Here is another performance by Clifford Jordan, Ronnie Matthews, Eddie Kahn and J.C. Moses recorded in WBAI's tiny 30 East 39th Street studio during the station's first fun-raising marathon, July 1965. On the right is a New York Times editorial that appeared in the July 7, 1965 issue a few days after the marathon ended and we returned to normal programing. I wonder if the writer of that editorial is still around and how he would react to the station as it sounds today—not positively, I suspect. You can still hear good things at 99.5, but the station is currently run by people who lack the kind of integrity and intellect that made WBAI stand out. It is truly a shame and while you are probably tired of reading my observations regarding the decay of an extraordinary radio station, I hope you understand.
As I tune in and hear scam artists pushing their wares to an unsuspecting listenership, I am reminded of a fable written by the late Gene Lees for the pages of Stereo Review. It was many years ago and I wish I could bring it to you here, but I haven't a copy, so I will give you the gist of it, in my own words.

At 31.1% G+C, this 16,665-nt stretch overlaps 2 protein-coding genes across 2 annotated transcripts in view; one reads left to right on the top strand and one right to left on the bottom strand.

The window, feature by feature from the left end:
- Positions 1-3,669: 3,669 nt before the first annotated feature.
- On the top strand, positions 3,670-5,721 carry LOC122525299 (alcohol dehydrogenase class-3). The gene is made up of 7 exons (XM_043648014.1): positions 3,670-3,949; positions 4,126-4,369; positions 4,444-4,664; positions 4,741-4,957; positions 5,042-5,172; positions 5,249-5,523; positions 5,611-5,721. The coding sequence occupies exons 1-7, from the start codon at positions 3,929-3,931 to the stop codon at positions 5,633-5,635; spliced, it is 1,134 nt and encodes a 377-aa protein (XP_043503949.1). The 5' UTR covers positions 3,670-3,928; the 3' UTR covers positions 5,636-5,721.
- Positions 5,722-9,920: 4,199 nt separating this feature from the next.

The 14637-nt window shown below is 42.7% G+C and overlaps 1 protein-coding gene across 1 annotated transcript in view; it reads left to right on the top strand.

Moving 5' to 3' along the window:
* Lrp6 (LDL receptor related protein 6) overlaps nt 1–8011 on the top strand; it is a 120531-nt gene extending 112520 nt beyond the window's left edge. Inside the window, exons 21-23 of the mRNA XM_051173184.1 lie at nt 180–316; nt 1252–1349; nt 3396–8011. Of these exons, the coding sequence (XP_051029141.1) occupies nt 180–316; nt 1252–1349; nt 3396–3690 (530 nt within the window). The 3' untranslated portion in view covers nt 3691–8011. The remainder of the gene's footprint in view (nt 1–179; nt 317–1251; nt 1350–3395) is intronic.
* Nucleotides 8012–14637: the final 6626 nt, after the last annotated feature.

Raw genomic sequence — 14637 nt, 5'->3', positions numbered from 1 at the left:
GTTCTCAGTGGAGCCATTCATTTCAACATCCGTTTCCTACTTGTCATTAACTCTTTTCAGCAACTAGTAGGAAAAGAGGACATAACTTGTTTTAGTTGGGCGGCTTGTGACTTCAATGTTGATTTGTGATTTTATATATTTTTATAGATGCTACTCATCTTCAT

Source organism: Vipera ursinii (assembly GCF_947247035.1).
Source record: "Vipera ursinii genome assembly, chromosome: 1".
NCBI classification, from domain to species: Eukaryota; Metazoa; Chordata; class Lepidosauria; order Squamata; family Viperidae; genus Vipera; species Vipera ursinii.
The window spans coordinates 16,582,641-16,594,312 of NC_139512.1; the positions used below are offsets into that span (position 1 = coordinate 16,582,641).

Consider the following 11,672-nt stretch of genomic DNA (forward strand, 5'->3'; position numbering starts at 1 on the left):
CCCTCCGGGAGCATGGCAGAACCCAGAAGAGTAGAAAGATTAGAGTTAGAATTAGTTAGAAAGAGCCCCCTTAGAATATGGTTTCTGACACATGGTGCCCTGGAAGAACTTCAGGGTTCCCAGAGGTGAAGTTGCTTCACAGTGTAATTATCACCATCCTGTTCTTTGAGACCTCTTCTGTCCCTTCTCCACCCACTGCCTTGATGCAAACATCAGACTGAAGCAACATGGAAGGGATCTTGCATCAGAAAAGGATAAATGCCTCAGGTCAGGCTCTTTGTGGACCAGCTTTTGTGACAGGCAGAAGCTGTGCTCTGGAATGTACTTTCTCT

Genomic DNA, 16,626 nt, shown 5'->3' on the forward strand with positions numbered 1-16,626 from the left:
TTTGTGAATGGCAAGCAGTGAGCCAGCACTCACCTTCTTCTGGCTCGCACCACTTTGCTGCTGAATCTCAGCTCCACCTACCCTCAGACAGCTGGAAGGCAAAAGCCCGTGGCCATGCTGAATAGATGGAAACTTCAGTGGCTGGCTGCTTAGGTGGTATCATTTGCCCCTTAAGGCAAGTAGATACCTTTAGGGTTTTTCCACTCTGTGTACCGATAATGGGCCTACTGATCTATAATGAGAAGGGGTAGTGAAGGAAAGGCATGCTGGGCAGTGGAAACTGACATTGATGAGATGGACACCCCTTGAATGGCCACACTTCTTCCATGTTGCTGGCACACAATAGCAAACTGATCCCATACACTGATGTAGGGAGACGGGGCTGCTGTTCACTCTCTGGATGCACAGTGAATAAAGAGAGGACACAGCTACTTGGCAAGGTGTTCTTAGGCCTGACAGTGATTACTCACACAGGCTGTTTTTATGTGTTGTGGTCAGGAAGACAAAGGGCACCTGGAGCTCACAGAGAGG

Gene's story was about a very fine restaurant, a singular establishment known for its exquisite cuisine. It was also about the new owners of that restaurant and how they gradually altered the menu until the sauce—which no longer contained that decisive dash of Chateau Beau-Sejour Becot—had a brand name. Poured on thick, it all but obliterated a chopped patty that now sat on plates once occupied by exquisite slices of choice Wagyu. Ah, that steak! It lingered in one's memory and the very thought still brought moisture to one's mouth.
The establishment had not changed its name, finding it advantageous to coast on its reputation, but as the cuisine morphed from the memorable to the mundane, so had the patronage and munchies for the masses had a nice ring to it at the cash register.
The story brought in much mail and while most readers wondered what it was doing in Stereo Review, others actually got it. This, they surmised, was a tale inspired by Columbia Records. Indeed, it was, and some people at Blackrock were none too pleased.
Here is Clifford Jordan with a sample of what brought us the pledges and money 45 years ago. Hearing original music played live by extraordinary performers conveyed the message: WBAI was no ordinary radio station. That said it all, and it was very real.There was no need to push fake cures or tabloid-type stories.